April 28, 2015
Researchers:Kevin Pomerleau/ Daniel Chiaccio
Room Temperature: 65 degrees F
Materials: Macdermid Plus 8,000 Universal Resistant Emulsion, 17x 15″ screen, Speedball Screen Printing Ink with extender, Exposure unit, Opaque Black Trash Bag, 2.5 lb paper weights
Abstract: To see if the length of drying time of the unexposed emulsion on a screen effects the amount of detail in the final print.
Procedure: We began by coating a 17×15″ 195 white mesh count screen with the Macdermid Plus 8,000 Universal Resistant Emulsion on both sides with a 14″ scoop coater. We then let the emulsion dry for 45 minutes under proper ventilation in our dark room. After the screen had dried, we exposed a pre made transparency using both halftone and text (the same transparency from test no. 1) by placing the transparency onto the exposure unit with the coated screen on top of that (emulsion to emulsion), then covering the entire unit with an opaque black trash bag and compressing the entire structure with 1.5 lb paperweights placed on top. We then set the unit for five minutes and exposed the screen.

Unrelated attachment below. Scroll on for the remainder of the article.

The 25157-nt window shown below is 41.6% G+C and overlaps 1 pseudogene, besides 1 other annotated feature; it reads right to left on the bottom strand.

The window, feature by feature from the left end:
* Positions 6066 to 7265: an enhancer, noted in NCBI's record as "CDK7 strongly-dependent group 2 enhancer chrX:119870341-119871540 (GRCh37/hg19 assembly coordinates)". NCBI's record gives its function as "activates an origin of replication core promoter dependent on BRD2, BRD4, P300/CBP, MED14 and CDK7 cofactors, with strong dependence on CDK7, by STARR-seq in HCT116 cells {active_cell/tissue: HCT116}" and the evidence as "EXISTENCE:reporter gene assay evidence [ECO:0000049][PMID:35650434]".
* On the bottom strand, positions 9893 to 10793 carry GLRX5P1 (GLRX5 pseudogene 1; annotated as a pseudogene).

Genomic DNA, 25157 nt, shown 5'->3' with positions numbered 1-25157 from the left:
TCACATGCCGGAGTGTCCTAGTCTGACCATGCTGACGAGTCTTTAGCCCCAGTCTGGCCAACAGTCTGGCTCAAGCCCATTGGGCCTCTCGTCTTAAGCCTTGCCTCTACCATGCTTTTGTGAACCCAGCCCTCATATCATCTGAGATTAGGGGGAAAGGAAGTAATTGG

Conclusions: Drawing on the conclusions we made during test no. 1, we discovered that the more time the emulsion had to dry prior to exposure caused a variation in the emulsion’s color after exposure. Unlike screen no. 1, who’s emulsion turned a light teal color, screen no. 2 turned into a dark blue color. The image itself printed clearly, but with almost the same amount of mid tone information at test no. 1. We concluded that although the final prints were relatively similar, the final dark blue color of emulsion was easier to work with in terms of washing the image out after exposure and seemed more secure during printing when in in contact with the ink.